At the time of the following interview, Roberta A. Duhaime, Kahnawake Mohawk, DVM, was a veterinary medical officer with the United States Department of Agriculture (USDA), Animal and Plant Health Inspection Service (APHIS), Veterinary Services. She is still with the USDA, now as a tick epidemiologist working on the United States-Mexican border. In 1995 when the Murray Federal Building was bombed, she was working at the Oklahoma State Department of Health and had to deal with unanticipated tragedies and challenges.
The Adventures of a Veterinarian
What was your path in becoming a veterinarian?
I was born in 1957 in the early days of space travel, so when I was a kid I wanted to be an astronaut, a veterinarian, or an artist. I always had either a cat or a dog.
My mother is Kahnawake Mohawk, and our reservation is in Canada. My father is French with ancestry from Canada. I grew up both on the reservation and in Queens, New York. When my sister and I got out of school for the summer in New York, my dad would drive us to up to Kahnawake the reserve. We’d be there until school started again.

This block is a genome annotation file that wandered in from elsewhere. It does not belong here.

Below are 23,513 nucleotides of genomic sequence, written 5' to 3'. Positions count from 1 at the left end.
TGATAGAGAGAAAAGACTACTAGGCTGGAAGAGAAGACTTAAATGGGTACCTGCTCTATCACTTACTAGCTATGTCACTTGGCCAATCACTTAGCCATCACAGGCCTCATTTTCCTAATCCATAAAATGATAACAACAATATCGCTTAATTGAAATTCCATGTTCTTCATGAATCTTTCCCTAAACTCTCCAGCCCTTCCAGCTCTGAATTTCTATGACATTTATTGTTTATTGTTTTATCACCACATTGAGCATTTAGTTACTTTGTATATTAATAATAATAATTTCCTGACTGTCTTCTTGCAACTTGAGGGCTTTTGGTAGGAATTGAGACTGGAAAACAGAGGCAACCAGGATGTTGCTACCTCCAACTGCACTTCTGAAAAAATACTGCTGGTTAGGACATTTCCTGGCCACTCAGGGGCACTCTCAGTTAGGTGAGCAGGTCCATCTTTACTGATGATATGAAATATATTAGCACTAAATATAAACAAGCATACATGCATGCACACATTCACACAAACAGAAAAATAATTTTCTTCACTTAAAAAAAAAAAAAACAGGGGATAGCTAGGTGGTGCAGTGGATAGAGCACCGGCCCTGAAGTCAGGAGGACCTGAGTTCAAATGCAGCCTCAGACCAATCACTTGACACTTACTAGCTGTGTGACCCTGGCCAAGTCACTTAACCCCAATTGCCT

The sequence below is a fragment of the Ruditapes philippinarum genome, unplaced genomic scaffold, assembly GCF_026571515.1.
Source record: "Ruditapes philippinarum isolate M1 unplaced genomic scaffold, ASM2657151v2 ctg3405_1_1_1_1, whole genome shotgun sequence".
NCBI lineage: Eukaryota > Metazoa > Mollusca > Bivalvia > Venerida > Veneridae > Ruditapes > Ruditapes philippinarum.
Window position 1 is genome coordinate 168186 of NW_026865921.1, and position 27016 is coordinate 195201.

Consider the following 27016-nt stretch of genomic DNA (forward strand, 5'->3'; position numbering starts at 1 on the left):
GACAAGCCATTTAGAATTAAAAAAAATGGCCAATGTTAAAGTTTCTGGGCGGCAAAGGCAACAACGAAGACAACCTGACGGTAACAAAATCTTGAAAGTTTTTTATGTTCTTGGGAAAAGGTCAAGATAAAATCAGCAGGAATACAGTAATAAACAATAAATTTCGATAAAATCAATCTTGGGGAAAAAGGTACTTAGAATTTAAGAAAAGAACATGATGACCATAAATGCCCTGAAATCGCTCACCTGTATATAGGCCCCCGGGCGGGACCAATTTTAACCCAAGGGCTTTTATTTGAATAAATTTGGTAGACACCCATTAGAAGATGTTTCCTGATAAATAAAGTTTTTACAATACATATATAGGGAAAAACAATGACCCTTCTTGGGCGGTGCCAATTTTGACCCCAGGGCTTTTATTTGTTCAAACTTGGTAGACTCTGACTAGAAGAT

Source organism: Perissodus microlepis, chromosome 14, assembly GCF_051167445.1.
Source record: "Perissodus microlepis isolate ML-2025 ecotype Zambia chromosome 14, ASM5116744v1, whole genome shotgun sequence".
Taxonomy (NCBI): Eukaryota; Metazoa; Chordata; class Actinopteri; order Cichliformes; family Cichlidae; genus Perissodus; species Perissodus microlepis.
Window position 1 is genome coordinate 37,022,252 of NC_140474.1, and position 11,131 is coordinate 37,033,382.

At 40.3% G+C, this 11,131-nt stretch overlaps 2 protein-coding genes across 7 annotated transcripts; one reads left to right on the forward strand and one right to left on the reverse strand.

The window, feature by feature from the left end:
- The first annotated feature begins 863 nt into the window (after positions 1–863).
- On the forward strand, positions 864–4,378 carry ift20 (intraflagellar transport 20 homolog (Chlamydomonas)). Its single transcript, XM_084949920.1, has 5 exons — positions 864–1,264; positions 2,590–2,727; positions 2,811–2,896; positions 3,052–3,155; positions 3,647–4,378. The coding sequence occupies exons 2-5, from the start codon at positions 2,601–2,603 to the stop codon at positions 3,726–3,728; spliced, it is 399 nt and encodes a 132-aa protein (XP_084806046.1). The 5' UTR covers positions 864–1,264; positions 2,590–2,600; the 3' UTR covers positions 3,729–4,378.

At Queens College, I majored in anthropology. Being Indian, I was interested in how people think in different cultures. At that time I didn’t know how I would use this major, I just wanted to do something that I was interested in.
When I graduated, I had a bunch of different jobs, such as Girl Scout Troop service director and New York City urban park ranger. Although I always had an interest in becoming a veterinarian, I wasn’t sure that I wanted to spend all the time in school that it would take to become one. After working at various nonpermanent jobs that I liked, such as a naturalist trainee with the Audubon Society, I decided that I might as well be prepared to apply to vet school. I didn’t have the right prerequisites for vet school, so I took a job as a part-time Customs Officer at JFK Airport while I made up the classes I needed.
Eventually I applied to the New York College of Veterinary Medicine (at Cornell University) and was accepted. But I didn’t have the money to attend, so I wondered, “Now what do I do?” I did lots of research about funding sources and was able to find enough financial aid.
I went to vet school for the fun of it. I enjoyed it, but didn’t go necessarily to end up working as a private practice veterinarian at a vet clinic. A lot of other students were stressed because their family wanted them to be a vet. I didn’t have that pressure. At that time not many people in my family had graduated from college. My sister was the first one in my immediate family to earn a college degree.